The U.S. Food and Drug Administration has recommended that all silicone breast implant recipients undergo serial screening to detect implant rupture with magnetic resonance imaging. The authors performed a systematic review and meta-analysis to examine the effect of study design biases on the estimation of magnetic resonance imaging diagnostic accuracy measures.
Studies were identified using the MEDLINE, EMBASE, ISI Web of Science, and Cochrane library databases. Two reviewers independently screened potential studies for inclusion and extracted data. Study design biases were assessed using the Quality of Diagnostic Accuracy Studies tool and the Standards for Reporting of Diagnostic Accuracy Studies checklist. Meta-analyses estimated the influence of biases on diagnostic odds ratios.
Among 1175 identified articles, 21 met the inclusion criteria. Most studies using magnetic resonance imaging (10 of 16) and ultrasound (10 of 13) examined symptomatic subjects. Magnetic resonance imaging studies evaluating symptomatic subjects had 14-fold higher diagnostic accuracy estimates compared with studies using an asymptomatic sample (relative diagnostic odds ratio, 13.8; 95 percent confidence interval, 1.83 to 104.6) and 2-fold higher diagnostic accuracy estimates compared with studies using a screening sample (relative diagnostic odds ratio, 1.89; 95 percent confidence interval, 0.05 to 75.7).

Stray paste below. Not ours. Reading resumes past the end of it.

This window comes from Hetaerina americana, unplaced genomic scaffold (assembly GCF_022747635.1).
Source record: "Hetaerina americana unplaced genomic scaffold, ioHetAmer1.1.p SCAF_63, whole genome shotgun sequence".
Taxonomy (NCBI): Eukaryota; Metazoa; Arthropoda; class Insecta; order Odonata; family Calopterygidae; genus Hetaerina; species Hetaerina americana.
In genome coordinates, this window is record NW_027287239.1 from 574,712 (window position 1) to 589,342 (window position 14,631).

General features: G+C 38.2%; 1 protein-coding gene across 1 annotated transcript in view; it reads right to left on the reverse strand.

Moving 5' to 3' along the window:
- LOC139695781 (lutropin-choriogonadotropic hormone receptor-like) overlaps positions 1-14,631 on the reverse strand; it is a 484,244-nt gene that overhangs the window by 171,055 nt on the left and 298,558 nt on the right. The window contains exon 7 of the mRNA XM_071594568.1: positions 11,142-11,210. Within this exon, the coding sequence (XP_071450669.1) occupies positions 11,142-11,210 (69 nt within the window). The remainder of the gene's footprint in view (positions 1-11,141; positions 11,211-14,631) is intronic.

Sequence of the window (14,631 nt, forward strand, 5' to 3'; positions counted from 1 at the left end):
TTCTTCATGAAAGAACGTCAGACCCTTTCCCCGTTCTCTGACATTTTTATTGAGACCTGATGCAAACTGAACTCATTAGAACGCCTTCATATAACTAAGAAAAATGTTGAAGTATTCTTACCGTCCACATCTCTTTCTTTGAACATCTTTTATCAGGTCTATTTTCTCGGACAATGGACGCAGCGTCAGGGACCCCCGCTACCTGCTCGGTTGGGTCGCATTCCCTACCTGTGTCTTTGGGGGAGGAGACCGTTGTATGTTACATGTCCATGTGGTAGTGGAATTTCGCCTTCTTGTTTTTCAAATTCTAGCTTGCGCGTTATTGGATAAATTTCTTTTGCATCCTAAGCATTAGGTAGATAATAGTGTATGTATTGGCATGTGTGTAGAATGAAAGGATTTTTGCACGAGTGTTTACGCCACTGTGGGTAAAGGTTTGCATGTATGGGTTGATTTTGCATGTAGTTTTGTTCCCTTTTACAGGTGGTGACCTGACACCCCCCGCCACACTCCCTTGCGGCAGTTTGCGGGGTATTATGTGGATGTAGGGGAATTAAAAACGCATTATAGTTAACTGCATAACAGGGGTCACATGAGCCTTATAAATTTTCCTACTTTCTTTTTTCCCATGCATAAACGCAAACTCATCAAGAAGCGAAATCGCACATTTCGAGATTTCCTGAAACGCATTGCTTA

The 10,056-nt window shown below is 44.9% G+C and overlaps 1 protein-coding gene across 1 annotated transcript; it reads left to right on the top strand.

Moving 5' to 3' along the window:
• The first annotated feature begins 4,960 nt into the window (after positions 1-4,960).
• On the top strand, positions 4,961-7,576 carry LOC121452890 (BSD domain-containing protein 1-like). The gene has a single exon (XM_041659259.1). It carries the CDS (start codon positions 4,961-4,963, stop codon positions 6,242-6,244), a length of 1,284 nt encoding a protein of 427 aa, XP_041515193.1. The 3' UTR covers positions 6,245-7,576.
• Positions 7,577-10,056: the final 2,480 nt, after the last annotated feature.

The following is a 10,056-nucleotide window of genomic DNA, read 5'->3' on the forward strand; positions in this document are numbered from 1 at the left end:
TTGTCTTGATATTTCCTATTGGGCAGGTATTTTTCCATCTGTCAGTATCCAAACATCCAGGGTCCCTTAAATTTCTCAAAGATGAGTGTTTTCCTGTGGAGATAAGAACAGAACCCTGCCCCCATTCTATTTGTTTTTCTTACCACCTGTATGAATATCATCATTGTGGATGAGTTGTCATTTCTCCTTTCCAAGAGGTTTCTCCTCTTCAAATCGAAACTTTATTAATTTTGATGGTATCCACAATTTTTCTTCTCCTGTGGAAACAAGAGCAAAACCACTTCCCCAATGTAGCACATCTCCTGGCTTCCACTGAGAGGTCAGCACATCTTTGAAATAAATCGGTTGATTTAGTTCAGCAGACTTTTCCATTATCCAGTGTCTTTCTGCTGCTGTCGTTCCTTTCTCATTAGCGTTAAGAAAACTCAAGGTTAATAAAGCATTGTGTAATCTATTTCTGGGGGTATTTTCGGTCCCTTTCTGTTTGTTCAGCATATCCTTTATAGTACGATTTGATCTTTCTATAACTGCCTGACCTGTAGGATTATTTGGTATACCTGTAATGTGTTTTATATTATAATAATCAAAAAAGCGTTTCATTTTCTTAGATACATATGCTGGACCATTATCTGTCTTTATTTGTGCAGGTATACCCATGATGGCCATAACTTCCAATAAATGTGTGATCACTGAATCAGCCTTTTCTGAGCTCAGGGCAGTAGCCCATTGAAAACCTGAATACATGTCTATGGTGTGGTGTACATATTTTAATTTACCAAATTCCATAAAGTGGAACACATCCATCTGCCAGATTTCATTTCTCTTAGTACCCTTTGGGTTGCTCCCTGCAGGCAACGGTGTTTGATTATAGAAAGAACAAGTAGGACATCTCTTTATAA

Many of the published studies using magnetic resonance imaging or ultrasound to detect silicone breast implant rupture are flawed with methodologic biases. These methodologic shortcomings may result in overestimated magnetic resonance imaging diagnostic accuracy measures and should be interpreted with caution when applying the data to a screening population.